Lack of Diet & Exercise Are More Dangerous for Your Health Than You Think
About 678,000 people die every year due to poor nutrition and obesity-related diseases, while tobacco accounted for 465,000 premature deaths, according to 2010 statistics.
If these figures are shocking, honestly, they shouldn’t be. Unhealthy eating and physical inactivity are linked to several diseases, some of which are preventable. Heart disease, cancer and type 2 diabetes are all linked to lack of proper diet and exercise.
According to the Center for Science in the Public Interest, millions of Americans live with chronic diseases that are directly related to diet and inactivity. Obesity affects more than 78 million Americans; nearly 67 million Americans have high blood pressure; 26.6 million have heart disease and 6.4 million have experienced a stroke.
Of all these conditions, heart disease is the most concerning because it is the leading cause of death for both men and women in the U.S and is responsible for more than 611,000 deaths every year. Proper diet is particularly important in combatting heart disease because eating a diet filled with saturated fat, salt and sugar can lead to high cholesterol and high blood pressure, both of which increase plaque buildup in the arteries that can lead to blockages and affect the heart’s ability to properly function.
Making Lifestyle Changes
Lifestyle changes are critical to staying healthy, but making these changes is difficult for many people. The standard American diet doesn’t help either. According to the Centers for Disease Control and Prevention (CDC), 75 percent of Americans don’t eat enough fruits, 50 percent don’t eat enough vegetables and 64 percent eat too much saturated fat. A high intake of saturated fat and a low intake of fruits and vegetables is associated with diabetes, heart disease and certain cancers, according to the CDC.
We often repeat the general message that proper diet and exercise are important, but it’s critical for people to understand the concrete steps it takes to achieve a healthy lifestyle. If your goal this year (and beyond) is to get and stay fit, here are some gradual ways to do it:
Lower your salt intake:
The new dietary guidelines recommend 2,300 milligrams or less of salt every day for Americans — that’s the equivalent of one teaspoon. To reduce your salt intake, experiment with other seasonings, like herbs, fresh garlic, cumin or lemon zest. All these things add flavor to foods without increasing the health risks associated with sodium.
Limit sugar and saturated fat:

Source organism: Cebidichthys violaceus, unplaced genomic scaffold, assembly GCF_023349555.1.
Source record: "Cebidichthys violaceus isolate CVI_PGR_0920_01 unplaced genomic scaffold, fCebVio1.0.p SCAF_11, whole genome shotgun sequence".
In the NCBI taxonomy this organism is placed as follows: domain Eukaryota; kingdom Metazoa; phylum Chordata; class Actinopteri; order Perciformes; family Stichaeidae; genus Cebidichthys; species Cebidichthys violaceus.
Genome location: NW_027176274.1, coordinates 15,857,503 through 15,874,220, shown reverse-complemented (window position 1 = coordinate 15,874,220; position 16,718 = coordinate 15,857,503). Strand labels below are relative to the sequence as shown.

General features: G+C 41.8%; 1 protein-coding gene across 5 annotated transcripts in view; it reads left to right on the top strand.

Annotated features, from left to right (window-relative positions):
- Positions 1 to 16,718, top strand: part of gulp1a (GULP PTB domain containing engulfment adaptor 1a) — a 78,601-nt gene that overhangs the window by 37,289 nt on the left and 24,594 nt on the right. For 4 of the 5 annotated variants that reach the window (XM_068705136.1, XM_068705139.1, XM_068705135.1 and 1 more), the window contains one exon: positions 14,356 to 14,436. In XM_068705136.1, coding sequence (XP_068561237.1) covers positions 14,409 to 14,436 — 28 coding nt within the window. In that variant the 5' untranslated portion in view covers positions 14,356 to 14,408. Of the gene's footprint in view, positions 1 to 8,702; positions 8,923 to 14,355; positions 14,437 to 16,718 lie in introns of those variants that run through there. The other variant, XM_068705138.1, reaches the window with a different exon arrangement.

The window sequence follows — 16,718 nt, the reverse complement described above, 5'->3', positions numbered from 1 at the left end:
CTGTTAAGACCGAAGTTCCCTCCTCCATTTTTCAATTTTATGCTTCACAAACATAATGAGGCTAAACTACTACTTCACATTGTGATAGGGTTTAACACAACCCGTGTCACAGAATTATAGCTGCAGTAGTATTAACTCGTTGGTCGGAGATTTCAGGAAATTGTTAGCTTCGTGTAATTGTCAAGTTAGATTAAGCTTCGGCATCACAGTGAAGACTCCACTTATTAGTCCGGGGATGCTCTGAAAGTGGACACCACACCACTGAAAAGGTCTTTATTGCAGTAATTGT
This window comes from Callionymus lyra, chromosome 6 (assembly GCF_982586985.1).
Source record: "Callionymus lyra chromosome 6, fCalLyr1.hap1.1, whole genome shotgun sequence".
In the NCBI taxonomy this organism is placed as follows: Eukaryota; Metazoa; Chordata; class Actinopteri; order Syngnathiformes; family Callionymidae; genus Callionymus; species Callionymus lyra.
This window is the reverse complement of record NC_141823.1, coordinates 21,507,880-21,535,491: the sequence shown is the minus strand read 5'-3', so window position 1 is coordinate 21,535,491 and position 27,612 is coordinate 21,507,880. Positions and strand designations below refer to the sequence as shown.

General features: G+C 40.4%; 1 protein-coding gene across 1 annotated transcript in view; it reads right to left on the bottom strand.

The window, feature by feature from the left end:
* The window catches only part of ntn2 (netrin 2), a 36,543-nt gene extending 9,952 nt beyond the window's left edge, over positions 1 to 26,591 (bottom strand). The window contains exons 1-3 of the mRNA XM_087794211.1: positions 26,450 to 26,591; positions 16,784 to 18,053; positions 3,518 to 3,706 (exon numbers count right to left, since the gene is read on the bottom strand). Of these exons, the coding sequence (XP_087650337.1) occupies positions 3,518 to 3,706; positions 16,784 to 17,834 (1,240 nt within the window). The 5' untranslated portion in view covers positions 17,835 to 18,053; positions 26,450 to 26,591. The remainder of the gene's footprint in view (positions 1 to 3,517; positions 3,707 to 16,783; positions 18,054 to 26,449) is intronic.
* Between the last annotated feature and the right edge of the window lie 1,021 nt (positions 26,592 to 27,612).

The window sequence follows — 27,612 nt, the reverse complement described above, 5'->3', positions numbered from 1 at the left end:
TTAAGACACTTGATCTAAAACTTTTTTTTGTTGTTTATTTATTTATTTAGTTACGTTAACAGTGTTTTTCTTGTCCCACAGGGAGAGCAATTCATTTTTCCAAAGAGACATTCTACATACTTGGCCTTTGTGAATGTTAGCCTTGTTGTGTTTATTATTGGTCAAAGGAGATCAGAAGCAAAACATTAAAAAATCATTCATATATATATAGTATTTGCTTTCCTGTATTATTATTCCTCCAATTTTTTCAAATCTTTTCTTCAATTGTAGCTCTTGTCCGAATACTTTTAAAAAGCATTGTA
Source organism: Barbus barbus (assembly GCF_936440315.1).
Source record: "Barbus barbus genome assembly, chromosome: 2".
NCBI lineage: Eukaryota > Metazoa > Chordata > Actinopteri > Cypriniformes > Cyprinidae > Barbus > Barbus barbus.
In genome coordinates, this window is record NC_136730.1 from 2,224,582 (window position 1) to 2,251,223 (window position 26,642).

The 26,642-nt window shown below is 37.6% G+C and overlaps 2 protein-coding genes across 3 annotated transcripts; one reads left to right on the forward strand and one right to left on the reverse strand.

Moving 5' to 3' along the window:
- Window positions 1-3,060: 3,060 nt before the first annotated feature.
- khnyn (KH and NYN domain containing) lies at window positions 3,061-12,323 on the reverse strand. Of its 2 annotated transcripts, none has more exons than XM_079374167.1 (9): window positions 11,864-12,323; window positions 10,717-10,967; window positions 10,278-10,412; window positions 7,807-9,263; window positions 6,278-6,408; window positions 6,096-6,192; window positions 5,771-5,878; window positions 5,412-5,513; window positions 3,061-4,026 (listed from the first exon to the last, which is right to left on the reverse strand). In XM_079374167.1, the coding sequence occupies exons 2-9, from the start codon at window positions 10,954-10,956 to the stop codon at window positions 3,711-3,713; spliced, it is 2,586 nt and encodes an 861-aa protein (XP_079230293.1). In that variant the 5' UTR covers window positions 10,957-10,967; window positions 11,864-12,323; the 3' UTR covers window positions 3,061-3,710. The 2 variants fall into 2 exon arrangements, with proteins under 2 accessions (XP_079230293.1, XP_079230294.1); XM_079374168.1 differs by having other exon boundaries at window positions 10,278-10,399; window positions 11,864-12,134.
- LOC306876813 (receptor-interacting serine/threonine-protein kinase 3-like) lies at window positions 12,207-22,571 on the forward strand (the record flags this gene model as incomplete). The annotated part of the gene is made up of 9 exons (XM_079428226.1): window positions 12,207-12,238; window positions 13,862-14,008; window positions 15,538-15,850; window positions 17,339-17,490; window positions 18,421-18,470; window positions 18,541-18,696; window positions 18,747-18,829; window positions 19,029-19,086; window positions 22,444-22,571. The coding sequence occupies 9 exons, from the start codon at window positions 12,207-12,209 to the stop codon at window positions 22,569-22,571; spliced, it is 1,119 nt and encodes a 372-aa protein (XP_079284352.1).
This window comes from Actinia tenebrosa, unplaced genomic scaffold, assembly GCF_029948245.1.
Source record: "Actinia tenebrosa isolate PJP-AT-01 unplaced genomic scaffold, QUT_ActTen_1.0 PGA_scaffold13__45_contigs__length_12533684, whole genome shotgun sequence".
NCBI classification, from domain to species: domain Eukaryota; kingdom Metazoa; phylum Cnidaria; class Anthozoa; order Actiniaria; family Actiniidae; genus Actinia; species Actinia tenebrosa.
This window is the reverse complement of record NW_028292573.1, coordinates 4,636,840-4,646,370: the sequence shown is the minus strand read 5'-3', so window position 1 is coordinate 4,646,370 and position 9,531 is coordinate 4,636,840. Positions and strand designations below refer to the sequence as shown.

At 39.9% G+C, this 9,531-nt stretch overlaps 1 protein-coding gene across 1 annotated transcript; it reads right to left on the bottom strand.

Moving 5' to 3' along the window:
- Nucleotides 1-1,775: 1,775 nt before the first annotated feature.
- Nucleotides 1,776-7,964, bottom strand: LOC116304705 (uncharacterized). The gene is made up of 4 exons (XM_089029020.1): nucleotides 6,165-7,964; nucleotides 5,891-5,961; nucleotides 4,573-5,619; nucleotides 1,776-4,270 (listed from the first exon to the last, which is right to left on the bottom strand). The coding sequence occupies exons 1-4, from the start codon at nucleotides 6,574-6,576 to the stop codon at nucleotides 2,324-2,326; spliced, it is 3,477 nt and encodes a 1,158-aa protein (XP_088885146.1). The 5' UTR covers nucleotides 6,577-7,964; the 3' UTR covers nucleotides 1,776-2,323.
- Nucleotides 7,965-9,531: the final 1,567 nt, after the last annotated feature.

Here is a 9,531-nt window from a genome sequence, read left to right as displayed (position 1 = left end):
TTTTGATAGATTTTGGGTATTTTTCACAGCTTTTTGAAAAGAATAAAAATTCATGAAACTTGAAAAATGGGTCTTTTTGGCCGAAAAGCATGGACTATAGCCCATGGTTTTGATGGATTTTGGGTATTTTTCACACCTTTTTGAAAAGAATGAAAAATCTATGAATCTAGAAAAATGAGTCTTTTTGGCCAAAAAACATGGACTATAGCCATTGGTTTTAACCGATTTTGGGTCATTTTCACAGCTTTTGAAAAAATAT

Sugar and saturated fat should be less than 10 percent of your daily calories, respectively. Start small by swapping red meat for leaner cuts or by using skinless, white meat chicken in some of your dishes. Swap one sugary drink a day (like soda or sports drinks) for water or black coffee — but skip the cream and added sugar. If you can’t curb your sweet tooth, try to include natural sugars in your diet, like those found in fruits, vegetables, whole grains, and low fat dairy products. You can add berries to plain Greek yogurt or try roasting vegetables to amplify their natural sweetness. My mom always said, “Roasted carrots and squash taste like candy.”
Don’t be sedentary:
Most Americans spend 8 hours or more every day sitting, but this isn’t great for your health. You burn 50 fewer calories a day when you sit compared to when you stand. Walking also burns fat. For example, a one-mile walk burns nearly 100 calories. It can be difficult to find time to exercise, but you can sneak in exercise by standing a few times a day during your work day, walking during lunch breaks or even for 20 minutes a few times a week before or after work. Taking up a hobby, like gardening, doing yard work, joining a dance class or volunteering at local charity events are great ways to stay active, too. As Runner’s World says: “Do what you can to burn as many calories as possible in exercise and daily living.”
It isn’t easy to make these lifestyle changes, but doing them gradually will have a positive impact on your overall health. Many of the diseases caused by poor diet and lack of exercise are largely preventable. Reduce your risk for serious health issues in the future by taking small steps today to stay healthy.
Poor Diet Tied to Half of U.S. Deaths From Heart Disease
May 16, 2017